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"Giant U.S. Air, Naval Task Force Begins Mining Entrances To Haiphong, Other Ports" article from Greenfield Recorder newspaper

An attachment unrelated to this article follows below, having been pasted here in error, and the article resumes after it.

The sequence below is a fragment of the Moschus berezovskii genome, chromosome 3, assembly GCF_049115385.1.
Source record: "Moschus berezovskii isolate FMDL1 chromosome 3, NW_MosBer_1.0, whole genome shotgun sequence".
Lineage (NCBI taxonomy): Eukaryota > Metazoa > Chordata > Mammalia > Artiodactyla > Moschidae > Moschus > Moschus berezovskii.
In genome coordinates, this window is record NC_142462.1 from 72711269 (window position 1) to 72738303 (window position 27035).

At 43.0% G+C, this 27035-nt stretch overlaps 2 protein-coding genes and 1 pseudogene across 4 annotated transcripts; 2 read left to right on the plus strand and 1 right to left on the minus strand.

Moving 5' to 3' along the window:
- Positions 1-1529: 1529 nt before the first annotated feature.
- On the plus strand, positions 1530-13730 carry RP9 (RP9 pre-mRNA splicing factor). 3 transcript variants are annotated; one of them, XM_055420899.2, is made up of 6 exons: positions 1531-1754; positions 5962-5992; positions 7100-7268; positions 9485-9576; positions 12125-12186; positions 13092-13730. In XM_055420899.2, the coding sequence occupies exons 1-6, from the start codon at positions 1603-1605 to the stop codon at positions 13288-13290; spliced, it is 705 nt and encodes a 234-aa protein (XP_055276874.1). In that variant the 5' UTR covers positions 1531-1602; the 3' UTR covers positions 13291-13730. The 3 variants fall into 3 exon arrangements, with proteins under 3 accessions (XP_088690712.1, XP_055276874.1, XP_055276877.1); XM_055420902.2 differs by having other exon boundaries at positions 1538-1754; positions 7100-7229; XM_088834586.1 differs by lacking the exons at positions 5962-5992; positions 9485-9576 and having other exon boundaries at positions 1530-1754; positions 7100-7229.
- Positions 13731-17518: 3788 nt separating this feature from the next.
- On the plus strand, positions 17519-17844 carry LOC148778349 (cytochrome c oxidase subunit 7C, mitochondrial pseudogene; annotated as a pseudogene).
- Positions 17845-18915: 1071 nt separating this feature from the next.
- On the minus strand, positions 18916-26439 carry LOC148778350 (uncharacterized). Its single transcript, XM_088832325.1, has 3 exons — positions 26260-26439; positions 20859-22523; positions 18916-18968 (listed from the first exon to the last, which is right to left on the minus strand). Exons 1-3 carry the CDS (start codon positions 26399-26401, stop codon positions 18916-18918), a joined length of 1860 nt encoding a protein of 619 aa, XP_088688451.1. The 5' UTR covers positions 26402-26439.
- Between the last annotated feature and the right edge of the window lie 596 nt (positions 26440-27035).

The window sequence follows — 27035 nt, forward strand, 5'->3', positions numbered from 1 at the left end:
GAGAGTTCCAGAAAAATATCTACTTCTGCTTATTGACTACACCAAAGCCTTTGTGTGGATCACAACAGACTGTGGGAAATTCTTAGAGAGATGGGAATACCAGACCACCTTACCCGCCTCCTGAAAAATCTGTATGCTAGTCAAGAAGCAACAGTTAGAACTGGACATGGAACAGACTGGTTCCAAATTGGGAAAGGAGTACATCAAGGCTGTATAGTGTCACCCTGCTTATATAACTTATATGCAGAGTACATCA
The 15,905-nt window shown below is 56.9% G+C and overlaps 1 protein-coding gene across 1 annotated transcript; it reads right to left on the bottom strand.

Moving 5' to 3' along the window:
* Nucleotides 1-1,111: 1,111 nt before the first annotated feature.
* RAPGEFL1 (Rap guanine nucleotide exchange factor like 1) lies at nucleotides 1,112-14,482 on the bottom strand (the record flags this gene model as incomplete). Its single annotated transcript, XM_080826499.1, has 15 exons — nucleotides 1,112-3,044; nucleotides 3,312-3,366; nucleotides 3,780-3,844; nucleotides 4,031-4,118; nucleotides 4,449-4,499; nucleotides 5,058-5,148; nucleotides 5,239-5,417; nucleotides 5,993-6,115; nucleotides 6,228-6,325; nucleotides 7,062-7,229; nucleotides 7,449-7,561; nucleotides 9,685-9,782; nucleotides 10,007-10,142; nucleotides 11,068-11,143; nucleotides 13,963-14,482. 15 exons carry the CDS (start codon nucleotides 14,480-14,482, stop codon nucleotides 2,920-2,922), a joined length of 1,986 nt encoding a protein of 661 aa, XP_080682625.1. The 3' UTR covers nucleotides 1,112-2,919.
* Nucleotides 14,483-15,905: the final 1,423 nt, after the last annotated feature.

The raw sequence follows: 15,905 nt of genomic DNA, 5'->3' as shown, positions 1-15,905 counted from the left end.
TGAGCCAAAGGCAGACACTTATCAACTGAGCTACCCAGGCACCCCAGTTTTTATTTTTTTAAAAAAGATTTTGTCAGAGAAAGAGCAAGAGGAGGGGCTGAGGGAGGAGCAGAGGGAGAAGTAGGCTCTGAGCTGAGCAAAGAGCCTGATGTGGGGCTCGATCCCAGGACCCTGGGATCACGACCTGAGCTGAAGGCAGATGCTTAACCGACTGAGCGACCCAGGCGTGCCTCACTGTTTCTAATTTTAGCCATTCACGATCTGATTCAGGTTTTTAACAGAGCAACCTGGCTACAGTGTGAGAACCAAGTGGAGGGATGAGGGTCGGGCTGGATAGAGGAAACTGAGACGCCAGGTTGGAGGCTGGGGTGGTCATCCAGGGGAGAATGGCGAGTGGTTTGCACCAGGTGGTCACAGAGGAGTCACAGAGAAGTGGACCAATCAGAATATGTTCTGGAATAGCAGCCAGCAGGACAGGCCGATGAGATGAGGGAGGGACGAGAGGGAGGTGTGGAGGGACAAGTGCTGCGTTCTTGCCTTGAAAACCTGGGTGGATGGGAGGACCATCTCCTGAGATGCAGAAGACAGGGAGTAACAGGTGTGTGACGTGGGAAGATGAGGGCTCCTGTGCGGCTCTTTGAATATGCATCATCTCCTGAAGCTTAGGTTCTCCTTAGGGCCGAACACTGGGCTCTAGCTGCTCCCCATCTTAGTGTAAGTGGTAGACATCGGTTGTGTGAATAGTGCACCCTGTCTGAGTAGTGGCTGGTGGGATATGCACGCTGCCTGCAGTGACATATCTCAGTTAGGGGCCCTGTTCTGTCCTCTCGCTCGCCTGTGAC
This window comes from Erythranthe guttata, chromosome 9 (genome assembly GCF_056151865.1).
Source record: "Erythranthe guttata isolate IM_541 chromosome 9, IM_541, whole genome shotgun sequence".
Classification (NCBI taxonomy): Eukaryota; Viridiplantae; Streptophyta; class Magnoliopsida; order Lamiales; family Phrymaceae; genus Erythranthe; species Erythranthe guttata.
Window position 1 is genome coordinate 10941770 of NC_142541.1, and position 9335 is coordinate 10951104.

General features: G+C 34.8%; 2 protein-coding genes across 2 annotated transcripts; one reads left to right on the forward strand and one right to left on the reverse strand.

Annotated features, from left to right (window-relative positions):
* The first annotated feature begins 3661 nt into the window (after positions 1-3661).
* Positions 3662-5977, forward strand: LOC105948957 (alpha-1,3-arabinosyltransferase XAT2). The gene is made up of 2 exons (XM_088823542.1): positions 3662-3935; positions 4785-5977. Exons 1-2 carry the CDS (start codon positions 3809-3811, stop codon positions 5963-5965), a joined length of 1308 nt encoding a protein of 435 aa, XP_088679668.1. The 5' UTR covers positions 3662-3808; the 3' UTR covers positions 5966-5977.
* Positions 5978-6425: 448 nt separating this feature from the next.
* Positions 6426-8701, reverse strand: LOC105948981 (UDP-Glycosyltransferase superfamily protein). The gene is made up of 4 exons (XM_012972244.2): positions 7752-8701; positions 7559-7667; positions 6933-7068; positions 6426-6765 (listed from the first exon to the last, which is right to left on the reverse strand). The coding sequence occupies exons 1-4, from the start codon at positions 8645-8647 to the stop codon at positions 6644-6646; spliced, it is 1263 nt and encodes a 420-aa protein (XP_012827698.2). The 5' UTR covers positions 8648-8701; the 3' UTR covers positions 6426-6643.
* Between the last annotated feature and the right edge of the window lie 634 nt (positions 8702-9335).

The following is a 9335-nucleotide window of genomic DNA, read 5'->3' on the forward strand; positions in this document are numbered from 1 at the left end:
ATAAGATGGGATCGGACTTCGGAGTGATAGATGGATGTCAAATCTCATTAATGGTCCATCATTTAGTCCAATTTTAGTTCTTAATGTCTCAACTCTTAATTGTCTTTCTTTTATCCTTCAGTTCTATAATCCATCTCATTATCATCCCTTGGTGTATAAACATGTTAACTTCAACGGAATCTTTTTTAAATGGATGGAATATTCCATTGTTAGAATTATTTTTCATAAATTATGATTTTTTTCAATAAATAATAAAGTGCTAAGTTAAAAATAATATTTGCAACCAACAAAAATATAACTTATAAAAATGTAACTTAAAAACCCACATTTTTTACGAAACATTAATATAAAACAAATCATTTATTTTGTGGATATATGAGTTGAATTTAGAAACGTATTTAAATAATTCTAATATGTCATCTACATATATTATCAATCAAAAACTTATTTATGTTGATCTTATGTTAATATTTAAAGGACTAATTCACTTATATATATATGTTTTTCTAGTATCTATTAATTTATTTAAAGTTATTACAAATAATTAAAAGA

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On Monday, May 8, 1972, President Nixon announced that North Vietnamese harbors would be mined in order to cut off supplies. Foreign ships would have three day to leave the ports before the mines were set to activate. In addition to the mining, rail lines and highways would be bombed. He took this action without first consulting Congress. Nixon warned that these actions would stop only when all U.S. prisoners of war were returned and an internationally supervised cease-fire was initiated. If these conditions were met, the United States would "stop all acts of force throughout Indochina and proceed with the complete withdrawal of all forces within four months." This announcement triggered antiwar protests which led to 1,800 arrests on college campuses. Republicans generally supported the measures, while Democrats denounced it as dangerous. "A dangerous flirtation with World War III," said Sen. George McGovern of South Dakota. Fellow Democratic presidential candidate Sen. Edmund Muskie said Nixon was "jeopardizing the major security interests of the United States."
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